A new technology inspired by human tears could help eliminate a problem that causes a lot of office workers to shed tears themselves: printer ink that seems to cost a fortune--gallon for gallon, about a hundred times more expensive than gasoline.
University of Missouri engineering professor Jae Wan Kwon says he's solved a "historic printer nozzle problem" with his anti-clog nozzle, which spreads a thin layer of silicone oil over the opening of the print nozzle. This keeps the ink from drying out for months (the team tested for twelve weeks without any sign of problems) without the use of anti-evaporation additives that drive up the price of ink. If the ink can't dry out, it can't clog, and if it doesn't clog, there's no need to blast the clog free with a burst of ink (also wasteful).
Kwon says an obvious solution to preventing ink clots is to cover the nozzle head with a plate. But the nozzles are so small--usually about 1/5th the diameter of a human hair--that moving a tiny plate is very difficult. The surface tension of the ink itself would hold the tiny plate in place and require a huge force to move it.
So instead, Kwon turned to the human eye.
Human tears are actually made of three layers of fluid: mucous nearest to the eye, then an aqueous layer, and finally an oily layer that covers the liquid layer, keeping it in check. "I focused on the idea of using one liquid to control another liquid," Kwon says. "Suddenly I got the impression that this is it."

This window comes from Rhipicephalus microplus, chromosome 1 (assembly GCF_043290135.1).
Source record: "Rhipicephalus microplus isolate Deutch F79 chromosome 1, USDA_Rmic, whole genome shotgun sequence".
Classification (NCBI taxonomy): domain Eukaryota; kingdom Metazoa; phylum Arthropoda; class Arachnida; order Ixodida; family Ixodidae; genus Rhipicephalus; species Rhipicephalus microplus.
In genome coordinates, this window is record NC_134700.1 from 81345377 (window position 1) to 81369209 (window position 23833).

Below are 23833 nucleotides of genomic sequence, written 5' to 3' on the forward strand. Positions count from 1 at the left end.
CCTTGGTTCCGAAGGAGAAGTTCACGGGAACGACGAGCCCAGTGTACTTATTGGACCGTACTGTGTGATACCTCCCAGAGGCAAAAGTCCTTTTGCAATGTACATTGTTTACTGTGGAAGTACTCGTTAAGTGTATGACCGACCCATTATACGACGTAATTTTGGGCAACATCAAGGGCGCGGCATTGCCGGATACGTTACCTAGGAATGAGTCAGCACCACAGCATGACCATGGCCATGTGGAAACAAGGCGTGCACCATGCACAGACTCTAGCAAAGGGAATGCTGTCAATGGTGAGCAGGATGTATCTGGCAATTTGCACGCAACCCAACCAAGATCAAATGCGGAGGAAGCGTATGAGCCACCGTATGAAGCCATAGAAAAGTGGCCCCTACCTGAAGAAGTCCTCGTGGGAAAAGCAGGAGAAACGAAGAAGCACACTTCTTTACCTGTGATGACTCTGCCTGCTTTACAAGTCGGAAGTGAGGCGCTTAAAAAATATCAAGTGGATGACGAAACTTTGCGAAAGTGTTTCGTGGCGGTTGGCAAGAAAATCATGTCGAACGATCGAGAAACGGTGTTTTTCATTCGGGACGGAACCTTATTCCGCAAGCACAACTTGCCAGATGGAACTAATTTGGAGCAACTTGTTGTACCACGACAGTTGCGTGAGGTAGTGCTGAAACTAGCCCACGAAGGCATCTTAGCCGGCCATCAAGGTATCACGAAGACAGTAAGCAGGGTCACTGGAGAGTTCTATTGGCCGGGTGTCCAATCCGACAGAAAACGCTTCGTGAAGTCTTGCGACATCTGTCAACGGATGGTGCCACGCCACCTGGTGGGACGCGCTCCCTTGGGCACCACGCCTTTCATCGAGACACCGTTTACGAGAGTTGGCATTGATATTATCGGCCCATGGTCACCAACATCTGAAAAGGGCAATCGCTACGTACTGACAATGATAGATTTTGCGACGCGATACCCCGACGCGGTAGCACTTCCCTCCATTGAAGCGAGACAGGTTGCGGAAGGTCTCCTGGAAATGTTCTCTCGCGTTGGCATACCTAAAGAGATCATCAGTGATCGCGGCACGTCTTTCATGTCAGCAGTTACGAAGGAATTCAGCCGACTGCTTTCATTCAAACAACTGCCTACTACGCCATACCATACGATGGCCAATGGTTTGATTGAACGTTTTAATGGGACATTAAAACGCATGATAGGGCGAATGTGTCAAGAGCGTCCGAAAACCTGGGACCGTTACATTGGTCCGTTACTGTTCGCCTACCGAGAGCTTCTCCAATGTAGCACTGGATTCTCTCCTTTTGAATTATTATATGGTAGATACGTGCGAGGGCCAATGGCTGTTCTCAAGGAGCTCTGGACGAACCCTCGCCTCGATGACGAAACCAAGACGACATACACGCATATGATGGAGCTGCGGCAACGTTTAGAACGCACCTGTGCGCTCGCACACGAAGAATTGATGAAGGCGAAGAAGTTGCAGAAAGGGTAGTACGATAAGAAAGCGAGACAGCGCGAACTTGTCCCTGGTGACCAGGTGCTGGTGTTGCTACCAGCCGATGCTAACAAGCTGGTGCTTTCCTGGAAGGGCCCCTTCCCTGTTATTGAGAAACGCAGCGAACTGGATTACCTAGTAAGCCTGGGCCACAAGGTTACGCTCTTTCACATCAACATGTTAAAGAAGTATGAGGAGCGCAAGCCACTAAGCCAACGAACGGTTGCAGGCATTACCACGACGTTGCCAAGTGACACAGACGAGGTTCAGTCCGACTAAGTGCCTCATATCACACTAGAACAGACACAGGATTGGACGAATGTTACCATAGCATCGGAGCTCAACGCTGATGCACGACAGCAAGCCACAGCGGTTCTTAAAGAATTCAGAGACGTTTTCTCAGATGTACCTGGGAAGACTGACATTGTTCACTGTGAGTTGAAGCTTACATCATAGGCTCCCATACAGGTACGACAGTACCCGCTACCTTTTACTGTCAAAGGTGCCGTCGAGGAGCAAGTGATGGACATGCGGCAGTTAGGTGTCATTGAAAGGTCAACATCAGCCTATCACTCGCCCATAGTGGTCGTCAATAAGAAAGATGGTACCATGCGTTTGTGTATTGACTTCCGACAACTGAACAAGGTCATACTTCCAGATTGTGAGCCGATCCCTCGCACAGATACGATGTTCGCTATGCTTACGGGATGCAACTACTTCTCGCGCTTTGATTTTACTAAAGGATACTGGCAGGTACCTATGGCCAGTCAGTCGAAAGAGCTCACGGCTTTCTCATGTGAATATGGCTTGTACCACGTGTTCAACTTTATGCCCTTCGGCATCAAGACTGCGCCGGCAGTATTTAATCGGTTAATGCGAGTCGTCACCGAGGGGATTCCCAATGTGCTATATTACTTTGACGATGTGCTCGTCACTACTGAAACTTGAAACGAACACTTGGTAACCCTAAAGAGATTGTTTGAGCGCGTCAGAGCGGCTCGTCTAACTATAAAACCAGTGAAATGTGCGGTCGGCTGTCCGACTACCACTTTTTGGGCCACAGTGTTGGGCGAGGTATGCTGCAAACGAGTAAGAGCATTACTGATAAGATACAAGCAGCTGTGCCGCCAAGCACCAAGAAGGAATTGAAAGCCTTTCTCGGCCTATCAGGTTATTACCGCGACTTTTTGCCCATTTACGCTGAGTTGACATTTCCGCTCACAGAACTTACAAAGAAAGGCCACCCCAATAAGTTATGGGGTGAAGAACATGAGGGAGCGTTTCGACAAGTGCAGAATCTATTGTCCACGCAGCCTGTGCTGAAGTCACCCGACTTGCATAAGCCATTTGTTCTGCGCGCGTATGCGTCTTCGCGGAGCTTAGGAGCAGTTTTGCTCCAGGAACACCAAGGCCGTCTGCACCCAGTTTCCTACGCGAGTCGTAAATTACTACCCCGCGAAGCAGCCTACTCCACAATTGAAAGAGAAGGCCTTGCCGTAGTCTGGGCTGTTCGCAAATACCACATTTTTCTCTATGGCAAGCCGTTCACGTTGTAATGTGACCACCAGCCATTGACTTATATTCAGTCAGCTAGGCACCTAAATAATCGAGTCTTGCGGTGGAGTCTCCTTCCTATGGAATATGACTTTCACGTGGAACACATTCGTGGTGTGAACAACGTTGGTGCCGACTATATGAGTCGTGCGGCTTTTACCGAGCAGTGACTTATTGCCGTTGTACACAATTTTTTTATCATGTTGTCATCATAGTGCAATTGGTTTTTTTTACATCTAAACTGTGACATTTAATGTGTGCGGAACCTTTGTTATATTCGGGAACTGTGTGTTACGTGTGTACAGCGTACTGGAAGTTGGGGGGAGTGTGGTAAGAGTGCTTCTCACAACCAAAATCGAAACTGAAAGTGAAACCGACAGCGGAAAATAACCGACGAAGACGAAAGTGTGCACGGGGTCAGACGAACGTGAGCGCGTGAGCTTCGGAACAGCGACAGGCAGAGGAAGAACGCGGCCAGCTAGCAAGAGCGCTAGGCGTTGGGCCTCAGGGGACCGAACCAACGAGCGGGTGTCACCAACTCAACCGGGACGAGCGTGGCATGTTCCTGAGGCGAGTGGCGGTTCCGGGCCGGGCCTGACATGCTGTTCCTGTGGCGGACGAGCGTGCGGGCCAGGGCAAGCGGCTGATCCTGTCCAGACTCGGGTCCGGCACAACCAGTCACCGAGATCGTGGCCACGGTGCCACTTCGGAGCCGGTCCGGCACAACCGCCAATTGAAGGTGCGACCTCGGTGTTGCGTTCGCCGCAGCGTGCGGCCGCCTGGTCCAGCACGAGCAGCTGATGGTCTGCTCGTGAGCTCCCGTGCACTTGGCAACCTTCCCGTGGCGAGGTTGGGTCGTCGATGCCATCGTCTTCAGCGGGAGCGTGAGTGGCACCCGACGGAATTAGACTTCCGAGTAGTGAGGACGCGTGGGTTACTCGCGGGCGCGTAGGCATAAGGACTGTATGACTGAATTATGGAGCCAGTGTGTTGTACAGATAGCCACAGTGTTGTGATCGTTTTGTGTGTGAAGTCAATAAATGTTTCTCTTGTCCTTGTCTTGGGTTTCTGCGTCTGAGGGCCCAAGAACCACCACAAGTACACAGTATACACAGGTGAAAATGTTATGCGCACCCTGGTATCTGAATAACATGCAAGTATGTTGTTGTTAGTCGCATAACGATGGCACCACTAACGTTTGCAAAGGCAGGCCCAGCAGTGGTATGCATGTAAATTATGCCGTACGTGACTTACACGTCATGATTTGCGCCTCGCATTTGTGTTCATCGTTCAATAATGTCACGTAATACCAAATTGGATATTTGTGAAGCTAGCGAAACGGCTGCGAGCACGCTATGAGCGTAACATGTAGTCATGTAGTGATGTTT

At the submillimeter level, the silicone oil can't be moved out of the way like an eyelid blinks away tears, so Kwon moves the oil droplet with an electric field.
Kwon hopes his tech will make its way into industrial printers and even bioprinters, which print 3-D tissues out of living cells. But in consumer printers? "If [the printer makers] want to sell more ink, then they will not change much, but if they want to sell more expensive and reliable systems, then they will change. My guess--as far as I'm concerned, all the ink and printer companies have been working on finding a way to avoid the clogging problem. I think they'll be following," he says.
That's worth shedding a tear of joy over.
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Rachel is a writer and editor based in Washington, D.C., who covers a range of topics for Live Science, from animals and global warming to technology and human behavior. Rachel also contributes to National Geographic News, Smithsonian Magazine and Scientific American, and she is currently a senior editor at Next City, a national urban affairs magazine. She has an English degree with a journalism concentration from Adelphi University in New York.